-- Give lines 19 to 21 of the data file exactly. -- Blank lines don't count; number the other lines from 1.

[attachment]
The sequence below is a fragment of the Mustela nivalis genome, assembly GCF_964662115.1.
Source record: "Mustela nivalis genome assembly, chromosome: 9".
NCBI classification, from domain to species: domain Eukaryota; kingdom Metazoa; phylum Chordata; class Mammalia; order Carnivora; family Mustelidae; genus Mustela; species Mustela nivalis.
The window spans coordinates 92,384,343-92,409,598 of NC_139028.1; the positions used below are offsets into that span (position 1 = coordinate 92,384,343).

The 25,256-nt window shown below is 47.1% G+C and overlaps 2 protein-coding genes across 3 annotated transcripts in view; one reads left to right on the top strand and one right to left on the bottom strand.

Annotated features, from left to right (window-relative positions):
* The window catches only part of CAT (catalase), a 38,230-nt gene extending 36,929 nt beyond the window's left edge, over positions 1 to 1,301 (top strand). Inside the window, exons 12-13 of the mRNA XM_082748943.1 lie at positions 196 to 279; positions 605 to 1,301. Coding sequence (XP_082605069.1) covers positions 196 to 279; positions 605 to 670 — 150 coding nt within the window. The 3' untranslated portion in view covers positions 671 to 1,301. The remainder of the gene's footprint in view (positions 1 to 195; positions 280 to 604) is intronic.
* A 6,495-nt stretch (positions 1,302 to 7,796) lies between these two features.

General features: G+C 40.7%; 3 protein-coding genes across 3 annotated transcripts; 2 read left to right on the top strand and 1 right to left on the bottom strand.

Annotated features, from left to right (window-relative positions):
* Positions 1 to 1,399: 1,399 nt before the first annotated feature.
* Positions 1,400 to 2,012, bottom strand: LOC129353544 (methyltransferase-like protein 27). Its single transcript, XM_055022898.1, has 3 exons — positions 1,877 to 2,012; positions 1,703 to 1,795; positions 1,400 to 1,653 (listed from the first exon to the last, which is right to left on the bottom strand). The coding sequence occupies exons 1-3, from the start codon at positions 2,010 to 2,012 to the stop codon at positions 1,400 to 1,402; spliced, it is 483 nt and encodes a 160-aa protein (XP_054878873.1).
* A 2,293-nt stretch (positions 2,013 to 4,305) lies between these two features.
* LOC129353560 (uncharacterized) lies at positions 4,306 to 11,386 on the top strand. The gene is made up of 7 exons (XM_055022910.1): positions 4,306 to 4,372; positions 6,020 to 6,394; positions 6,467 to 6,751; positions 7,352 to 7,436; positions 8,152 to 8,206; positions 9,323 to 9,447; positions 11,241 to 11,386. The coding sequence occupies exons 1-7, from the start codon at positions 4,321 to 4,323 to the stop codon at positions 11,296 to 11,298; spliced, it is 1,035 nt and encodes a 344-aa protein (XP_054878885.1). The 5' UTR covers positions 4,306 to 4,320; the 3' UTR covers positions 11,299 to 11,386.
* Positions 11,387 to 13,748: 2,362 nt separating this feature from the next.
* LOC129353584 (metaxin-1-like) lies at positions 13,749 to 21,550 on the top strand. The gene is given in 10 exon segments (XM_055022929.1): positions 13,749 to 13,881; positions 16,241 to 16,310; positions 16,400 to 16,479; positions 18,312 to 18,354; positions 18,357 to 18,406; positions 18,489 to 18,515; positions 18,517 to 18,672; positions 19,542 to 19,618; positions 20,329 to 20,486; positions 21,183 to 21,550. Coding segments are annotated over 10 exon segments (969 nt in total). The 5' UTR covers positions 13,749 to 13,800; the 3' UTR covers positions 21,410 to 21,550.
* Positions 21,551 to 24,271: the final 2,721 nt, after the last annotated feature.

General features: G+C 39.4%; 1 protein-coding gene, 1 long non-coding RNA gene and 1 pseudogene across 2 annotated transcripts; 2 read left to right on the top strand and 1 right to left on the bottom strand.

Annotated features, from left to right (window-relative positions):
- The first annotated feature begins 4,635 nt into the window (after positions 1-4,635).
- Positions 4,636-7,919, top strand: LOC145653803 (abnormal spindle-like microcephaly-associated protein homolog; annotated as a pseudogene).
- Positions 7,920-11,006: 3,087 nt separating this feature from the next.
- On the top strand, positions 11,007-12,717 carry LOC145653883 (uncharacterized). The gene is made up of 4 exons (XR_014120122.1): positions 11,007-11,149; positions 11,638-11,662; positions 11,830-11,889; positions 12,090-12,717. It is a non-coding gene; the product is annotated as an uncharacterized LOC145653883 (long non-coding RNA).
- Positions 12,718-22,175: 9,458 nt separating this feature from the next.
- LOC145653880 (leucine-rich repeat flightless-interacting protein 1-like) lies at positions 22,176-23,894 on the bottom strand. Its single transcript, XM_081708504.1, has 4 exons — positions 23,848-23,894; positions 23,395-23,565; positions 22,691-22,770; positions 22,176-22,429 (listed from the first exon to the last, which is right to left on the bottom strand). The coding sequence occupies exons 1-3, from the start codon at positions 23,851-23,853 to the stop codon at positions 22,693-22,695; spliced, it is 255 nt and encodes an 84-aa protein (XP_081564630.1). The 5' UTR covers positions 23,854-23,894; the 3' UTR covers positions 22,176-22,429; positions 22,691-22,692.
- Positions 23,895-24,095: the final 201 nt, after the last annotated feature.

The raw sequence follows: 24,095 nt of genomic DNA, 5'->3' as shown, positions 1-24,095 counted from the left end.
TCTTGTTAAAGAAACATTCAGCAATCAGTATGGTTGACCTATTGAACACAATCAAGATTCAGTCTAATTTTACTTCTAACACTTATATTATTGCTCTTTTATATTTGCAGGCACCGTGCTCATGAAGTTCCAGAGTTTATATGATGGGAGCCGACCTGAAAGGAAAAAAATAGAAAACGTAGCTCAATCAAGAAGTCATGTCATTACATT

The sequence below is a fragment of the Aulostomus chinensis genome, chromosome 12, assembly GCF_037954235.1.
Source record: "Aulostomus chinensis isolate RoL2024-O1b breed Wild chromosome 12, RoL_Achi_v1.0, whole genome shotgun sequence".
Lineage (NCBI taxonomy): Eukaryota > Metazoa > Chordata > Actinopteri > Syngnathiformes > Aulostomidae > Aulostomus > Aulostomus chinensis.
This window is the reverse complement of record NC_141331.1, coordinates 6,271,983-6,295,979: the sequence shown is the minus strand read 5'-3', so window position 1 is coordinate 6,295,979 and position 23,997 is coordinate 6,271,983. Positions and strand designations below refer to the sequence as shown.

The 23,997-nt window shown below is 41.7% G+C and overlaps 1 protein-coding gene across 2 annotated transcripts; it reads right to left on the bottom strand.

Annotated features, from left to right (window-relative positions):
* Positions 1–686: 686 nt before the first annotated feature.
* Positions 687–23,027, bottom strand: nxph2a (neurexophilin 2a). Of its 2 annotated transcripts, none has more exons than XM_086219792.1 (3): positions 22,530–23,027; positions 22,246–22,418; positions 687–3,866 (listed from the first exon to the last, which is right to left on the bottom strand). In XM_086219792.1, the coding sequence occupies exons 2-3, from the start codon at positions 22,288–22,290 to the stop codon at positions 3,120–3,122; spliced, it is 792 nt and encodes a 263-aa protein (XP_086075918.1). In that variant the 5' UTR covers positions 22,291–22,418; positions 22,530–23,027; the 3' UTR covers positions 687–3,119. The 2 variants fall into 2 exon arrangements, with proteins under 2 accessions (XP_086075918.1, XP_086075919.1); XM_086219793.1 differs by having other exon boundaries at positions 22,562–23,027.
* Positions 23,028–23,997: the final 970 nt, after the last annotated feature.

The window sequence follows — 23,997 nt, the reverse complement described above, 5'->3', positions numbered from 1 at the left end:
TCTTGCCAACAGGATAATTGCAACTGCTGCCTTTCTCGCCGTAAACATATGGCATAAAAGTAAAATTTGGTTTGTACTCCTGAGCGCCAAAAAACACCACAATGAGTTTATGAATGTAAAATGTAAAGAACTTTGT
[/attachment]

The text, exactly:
Annotated features, from left to right (window-relative positions):
- The first annotated feature begins 4,635 nt into the window (after positions 1-4,635).
- Positions 4,636-7,919, top strand: LOC145653803 (abnormal spindle-like microcephaly-associated protein homolog; annotated as a pseudogene).